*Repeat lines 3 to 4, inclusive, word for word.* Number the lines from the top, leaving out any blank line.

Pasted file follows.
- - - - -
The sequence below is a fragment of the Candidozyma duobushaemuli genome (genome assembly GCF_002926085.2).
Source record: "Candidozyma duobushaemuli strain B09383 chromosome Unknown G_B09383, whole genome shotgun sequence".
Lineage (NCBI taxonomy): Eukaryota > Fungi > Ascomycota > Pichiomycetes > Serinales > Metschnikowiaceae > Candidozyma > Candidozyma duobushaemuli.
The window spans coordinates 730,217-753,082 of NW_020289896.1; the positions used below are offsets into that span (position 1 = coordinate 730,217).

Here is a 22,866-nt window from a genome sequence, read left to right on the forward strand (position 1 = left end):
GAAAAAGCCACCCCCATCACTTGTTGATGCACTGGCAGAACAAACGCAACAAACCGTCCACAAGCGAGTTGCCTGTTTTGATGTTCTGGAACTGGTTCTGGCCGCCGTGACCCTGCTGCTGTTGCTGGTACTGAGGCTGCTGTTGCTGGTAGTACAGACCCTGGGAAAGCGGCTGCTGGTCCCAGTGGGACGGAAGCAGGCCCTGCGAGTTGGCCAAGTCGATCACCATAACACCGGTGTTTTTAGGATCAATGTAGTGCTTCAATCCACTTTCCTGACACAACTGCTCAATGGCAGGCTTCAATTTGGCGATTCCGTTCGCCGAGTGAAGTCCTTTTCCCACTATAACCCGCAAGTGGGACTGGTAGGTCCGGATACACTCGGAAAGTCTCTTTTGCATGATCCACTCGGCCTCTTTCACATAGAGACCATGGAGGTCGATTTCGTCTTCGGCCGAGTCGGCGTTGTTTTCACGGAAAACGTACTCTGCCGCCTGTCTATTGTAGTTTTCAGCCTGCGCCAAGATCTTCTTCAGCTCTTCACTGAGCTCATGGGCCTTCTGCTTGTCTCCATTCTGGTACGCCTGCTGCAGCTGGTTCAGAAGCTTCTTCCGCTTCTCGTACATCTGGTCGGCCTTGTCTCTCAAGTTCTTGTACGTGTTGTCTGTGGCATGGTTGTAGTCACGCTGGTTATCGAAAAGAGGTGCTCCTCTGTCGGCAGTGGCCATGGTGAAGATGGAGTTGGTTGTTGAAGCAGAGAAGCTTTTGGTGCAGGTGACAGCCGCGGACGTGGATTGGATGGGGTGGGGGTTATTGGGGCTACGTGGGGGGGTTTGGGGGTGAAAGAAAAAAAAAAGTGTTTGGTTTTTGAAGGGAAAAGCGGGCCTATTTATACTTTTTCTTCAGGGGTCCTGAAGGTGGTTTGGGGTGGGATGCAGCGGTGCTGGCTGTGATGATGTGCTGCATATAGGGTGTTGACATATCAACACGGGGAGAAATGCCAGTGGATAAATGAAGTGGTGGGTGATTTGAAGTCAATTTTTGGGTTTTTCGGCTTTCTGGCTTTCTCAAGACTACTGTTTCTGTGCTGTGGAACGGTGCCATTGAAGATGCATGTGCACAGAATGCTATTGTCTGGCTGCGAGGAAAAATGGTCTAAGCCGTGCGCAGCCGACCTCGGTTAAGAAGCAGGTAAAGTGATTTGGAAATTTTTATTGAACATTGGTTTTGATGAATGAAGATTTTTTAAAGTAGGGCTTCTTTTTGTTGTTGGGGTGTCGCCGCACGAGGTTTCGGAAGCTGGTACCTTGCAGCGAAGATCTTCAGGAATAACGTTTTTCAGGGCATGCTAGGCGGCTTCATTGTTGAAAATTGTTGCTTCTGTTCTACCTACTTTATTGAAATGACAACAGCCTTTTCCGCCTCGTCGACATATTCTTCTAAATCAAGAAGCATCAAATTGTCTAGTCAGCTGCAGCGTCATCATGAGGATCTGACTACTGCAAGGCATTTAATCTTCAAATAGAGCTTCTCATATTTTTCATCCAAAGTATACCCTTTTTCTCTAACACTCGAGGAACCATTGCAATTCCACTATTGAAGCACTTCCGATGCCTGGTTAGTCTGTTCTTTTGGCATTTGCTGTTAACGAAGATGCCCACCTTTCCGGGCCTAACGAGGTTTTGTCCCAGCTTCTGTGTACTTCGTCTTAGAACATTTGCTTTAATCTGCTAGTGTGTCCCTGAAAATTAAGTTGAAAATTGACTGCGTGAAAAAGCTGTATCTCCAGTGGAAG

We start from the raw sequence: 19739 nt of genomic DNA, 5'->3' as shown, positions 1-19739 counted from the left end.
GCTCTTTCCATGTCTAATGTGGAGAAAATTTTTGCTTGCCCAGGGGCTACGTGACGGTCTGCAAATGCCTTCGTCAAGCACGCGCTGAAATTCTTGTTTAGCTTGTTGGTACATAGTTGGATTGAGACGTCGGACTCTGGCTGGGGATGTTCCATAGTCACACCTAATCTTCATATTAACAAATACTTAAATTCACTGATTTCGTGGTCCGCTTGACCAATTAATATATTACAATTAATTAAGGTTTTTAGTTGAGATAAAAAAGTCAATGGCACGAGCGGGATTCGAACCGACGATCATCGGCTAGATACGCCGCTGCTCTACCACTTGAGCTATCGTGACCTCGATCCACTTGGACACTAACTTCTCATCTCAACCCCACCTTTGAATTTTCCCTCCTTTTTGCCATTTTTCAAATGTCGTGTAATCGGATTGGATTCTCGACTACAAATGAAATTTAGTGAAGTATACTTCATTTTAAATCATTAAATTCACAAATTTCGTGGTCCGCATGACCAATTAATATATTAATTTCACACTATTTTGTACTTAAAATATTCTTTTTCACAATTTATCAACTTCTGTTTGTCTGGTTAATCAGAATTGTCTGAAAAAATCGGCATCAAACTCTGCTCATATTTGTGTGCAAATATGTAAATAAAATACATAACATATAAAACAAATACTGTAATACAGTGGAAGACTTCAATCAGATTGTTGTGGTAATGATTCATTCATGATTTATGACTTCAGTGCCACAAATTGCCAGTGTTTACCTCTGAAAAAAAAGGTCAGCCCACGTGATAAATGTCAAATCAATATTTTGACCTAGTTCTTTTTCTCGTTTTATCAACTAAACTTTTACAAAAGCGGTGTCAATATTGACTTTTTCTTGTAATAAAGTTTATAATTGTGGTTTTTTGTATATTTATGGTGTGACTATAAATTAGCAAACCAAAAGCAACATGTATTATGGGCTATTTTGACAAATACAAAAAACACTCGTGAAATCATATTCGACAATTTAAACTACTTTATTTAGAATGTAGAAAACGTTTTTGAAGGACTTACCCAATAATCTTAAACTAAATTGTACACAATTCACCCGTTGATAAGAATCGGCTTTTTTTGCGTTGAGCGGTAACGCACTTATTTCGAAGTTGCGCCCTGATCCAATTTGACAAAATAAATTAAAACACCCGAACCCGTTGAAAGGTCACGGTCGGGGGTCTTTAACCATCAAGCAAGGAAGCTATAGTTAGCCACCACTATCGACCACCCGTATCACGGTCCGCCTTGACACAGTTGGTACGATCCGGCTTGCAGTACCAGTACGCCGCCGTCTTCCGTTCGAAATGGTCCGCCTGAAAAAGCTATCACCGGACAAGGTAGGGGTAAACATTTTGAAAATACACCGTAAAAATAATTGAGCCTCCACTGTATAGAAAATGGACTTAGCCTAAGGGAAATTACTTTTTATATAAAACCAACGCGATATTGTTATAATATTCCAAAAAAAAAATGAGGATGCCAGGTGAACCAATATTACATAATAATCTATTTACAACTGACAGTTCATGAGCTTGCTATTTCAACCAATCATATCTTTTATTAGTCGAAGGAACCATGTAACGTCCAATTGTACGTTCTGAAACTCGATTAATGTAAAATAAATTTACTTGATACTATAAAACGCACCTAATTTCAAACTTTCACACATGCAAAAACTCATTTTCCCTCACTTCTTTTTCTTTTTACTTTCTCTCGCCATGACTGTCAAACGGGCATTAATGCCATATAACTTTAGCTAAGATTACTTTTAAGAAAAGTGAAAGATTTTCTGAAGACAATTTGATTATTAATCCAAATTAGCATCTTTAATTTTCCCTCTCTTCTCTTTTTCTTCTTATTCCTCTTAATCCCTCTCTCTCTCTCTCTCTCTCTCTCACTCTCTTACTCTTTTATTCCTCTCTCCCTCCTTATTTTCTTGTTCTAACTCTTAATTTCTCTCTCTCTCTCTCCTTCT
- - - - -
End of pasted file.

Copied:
Lineage (NCBI taxonomy): Eukaryota > Fungi > Ascomycota > Pichiomycetes > Serinales > Metschnikowiaceae > Candidozyma > Candidozyma duobushaemuli.
The window spans coordinates 730,217-753,082 of NW_020289896.1; the positions used below are offsets into that span (position 1 = coordinate 730,217).